Slope Construction Methods Impact Ecology Differently
Recent low temperatures and massive snow storms may have skiers ready for the slopes, but it's unlikely that a long run through fresh powder makes skiers question how the run was created.
When preparing a new run, any tall, woody vegetation is cut down low to the soil. This is termed clearing. Often ski resorts take an extra step, called grading, and use machines to remove tree stumps and boulders in an effort to level out the slope. The latter process is much more disruptive to the ecology, according to research published in the journal Ecological Applications.
The two options often result in conditions that differ enough to be recognized on aerial photographs, said Jennifer Burt, a restoration ecologist at the University of California, Davis, who studied ski resorts in California's Sierra Nevada Mountains.
"Graded and cleared ski runs have greatly different amounts of plant growth and erosion," said Burt. "Plants grow back better on cleared ski runs, which have greater vegetative cover and greater cover by shrubs."
Grading removes more vegetation than clearing and makes the soil less conducive for plant growth, which results in more erosion. Runs are typically only graded once, and both types of runs require clearing when vegetation grows more than a couple of feet high.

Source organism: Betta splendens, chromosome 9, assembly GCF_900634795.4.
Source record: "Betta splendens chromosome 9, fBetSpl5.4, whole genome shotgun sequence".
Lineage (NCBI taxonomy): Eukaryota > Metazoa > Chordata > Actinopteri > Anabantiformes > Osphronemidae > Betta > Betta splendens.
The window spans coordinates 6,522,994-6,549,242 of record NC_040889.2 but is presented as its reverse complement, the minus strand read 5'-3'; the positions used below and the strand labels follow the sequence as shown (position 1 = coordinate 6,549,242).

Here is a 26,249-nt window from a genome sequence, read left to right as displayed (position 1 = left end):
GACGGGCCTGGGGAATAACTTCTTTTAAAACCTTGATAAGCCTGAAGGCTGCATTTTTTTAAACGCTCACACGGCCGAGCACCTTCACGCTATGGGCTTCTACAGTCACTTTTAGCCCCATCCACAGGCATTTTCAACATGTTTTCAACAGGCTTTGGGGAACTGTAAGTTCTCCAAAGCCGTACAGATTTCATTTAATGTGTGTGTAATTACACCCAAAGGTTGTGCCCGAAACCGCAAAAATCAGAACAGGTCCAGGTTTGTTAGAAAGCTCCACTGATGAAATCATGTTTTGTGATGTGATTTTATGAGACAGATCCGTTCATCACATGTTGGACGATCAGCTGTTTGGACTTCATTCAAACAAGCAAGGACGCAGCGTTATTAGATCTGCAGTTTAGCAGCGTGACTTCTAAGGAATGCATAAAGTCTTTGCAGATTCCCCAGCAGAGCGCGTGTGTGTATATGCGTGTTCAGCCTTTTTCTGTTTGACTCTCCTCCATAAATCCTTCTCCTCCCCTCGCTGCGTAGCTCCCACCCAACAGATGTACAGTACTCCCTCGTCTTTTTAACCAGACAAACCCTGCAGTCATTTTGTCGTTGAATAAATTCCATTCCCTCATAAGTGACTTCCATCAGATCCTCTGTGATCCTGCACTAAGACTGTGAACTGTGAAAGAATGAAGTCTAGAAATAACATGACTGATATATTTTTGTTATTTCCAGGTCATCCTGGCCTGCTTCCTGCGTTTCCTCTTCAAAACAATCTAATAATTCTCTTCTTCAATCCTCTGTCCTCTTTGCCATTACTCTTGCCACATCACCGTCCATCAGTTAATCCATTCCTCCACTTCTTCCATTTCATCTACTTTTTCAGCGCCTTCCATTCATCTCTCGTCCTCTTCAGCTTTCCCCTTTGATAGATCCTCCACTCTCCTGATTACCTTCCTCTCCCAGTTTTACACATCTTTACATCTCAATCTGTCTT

"Most ski area managers I've spoken with suggested that erosion control measures needed on graded ski runs were more time intensive than any additional vegetation maintenance pruning that might be needed on cleared ski runs," said Burt.
Although the study did not analyze the economics of the decision, Burt added that it would be important for such an analysis to consider the social and environmental impacts that are not very easy to quantify. Cleared runs require a thicker base of snow to ski on than graded runs, meaning that a graded trail could open about one week earlier with less snow.
"It would be very interesting for someone to conduct an economic study on the net cost differences between the different methods of ski slope construction," she said.
(c) 2010 Inside Science News Service